On the Shelf

New cookbooks cater to every taste

By Greg Cahill and Marina Wolf

The Rose Pistola Cookbook Broadway; $35 By Reed Hearon and Peggy Knickerbocker

SINCE ITS OPENING in 1996, the Rose Pistola in San Francisco has been a focal point of the burgeoning North Beach cafe and restaurant scene. Everyone from the New York Times to Gourmet has sung the praises of this fine Italian eatery (which garnered a prestigious James Beard Award in its first year). Chef and restaurateur Reed Hearon offers 140 Italian recipes that reflect his simple adaptations of Genoese and Ligurian cuisine. The entertaining (and let’s face it, cookbooks are mostly about entertainment) and informative aspect of this unpretentious volume are the interspersed profiles spotlighting such Bay Area food producers as Sue Conley of the Cowgirl Creamery at Tomales Bay Foods in Point Reyes Station and organic farmer Warren Weber of Star Route Farms in Bolinas, as well as a hundred and one tips on keeping it simple. G.C.

Moosewood Restaurant Daily Special Clarkson N. Potter; $35 By The Moosewood Collective

I STOPPED USING my Moosewood cookbook a couple of years ago. The back index pages were falling out, and I was getting a little tired of cheesy casseroles and beans, beans, beans. But the newest offering in the Moosewood Restaurant library (there are eight books so far, not including Mollie Katzen’s solo efforts) may be just the thing to bring me back to the meat-free fold, at least for lunch. The collectively owned and operated Moosewood Restaurant has been serving up mostly vegetarian fare for more than 25 years. The collective’s efforts recently earned Moosewood a place in Bon Appetit‘s list of the most revolutionary restaurants of the century. Never has the collective’s dedication been so delicious–and accessible–as in Moosewood Restaurant Daily Special. The book offers close to 300 recipes that form the backbone of the restaurant’s lunch menus. Here there are soups enough to drown a horse, and salads of all sorts to revive it. The offerings span the globe, from Algerian Tomato Soup with Vermicelli to Westphalian Vegetable Stew, and the presentation spans the spectrum of dietary requirements–vegan, low-fat, low-carb, quick-n-easy. Each recipe is accompanied with a string of possible accompaniments, following Moosewood’s simple tradition of the daily special: soup and a selection of salads. M.W.

Julia and Jacques Cooking at Home Knopf, $40 By Julia Child and Jacques Pepin

DO TOO MANY cooks spoil the broth? Not if the cooks are TV chefs Julia Child and Jacques Pepin, whose opinionated approaches to good cooking are as delightful as they are different. The PBS television show featured the two master chefs engaged in unscripted discussions about all of their favorite foods and ways to make them. Predictably, the resulting show was a bit, er, lively at times, but hey, a vigorous exchange of views can only benefit the art. The companion cookbook has captured much of the vibrancy of the television show, with each concept, ingredient, and recipe flanked by comments from both chefs. In this book, even simple salads merit the full focus of Julia and Jacques’ attention, and the resulting dialogue is full of good flavorful hints at what cooking can and should be. Don’t let the detailed photography and simple layout fool you: this is not a book for beginners, who may not be able to deal with the ambiguity and diversity of views that are inherent, perhaps even essential, to the book’s structure. However, it is the perfect tome, weighty and filled with some of the classics from French and American cuisine, for the home cook who is reasonably comfortable with sharp knives, multistep recipes, and special orders at the butcher counter. M.W.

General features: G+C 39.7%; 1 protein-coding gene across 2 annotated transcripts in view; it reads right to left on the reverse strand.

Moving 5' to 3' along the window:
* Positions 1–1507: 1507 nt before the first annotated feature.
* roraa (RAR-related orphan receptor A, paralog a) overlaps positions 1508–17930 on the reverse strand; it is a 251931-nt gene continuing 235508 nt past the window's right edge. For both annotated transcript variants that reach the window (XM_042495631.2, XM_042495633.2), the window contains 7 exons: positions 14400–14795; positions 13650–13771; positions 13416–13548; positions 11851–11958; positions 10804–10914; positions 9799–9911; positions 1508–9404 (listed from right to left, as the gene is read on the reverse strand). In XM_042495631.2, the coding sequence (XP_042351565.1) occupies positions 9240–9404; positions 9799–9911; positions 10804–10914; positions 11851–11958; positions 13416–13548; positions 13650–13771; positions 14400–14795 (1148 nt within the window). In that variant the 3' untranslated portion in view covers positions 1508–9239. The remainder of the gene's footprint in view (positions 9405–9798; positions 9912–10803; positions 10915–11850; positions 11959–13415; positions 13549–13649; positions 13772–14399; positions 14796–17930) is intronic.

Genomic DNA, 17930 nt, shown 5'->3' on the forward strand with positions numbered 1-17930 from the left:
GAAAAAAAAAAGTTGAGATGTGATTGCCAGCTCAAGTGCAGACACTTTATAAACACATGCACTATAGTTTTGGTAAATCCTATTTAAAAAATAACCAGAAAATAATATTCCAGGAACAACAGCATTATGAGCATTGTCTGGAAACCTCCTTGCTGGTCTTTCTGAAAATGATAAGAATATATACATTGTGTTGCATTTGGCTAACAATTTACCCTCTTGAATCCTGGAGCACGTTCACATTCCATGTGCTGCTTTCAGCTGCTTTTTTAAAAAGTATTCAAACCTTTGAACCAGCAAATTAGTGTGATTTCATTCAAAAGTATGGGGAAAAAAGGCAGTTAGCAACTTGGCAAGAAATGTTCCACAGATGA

The Northern California Best Places Cookbook Sasquatch; $19.95 By Cynthia C. Nims and Carolyn Dille

YOU COULD ARGUE about the exclusion of some very fine restaurants from this anthology of recipes and essays, but there’s no denying that the folks who made the cut are all worthy. This Seattle-based publisher is known for its culinary guidebooks, and this is the first attempt to cull those collections for the firm’s first cookbook. There are a few challenging items included here, but for the most part the authors have kept their offerings mercifully simple. And you’ll recognize several North Bay names, including Hemenway’s in Santa Rosa, Belle de Jour Inn in Healdsburg, Huckleberry Springs Country Inn in Monte Rio, Glenelly Inn in Glenn Ellen, the Gables Inn in Santa Rosa, Brix of Yountville, Half Day Cafe in Kentfield, and the Wine Spectator Restaurant at Greystone in St. Helena. And while you may find the braised Napa cabbage and Beaujolais sauce from Left Bank in Larkspur too daunting, the tequila-marinated Cornish hen (from Las Camelias Mexican Restaurant in San Rafael) is a walk in the park. G.C.

From the November 11-17, 1999 issue of the Sonoma County Independent.

© Metro Publishing Inc.

Previous article‘West Beirut’
Next article‘Angels in America’
Sonoma County Library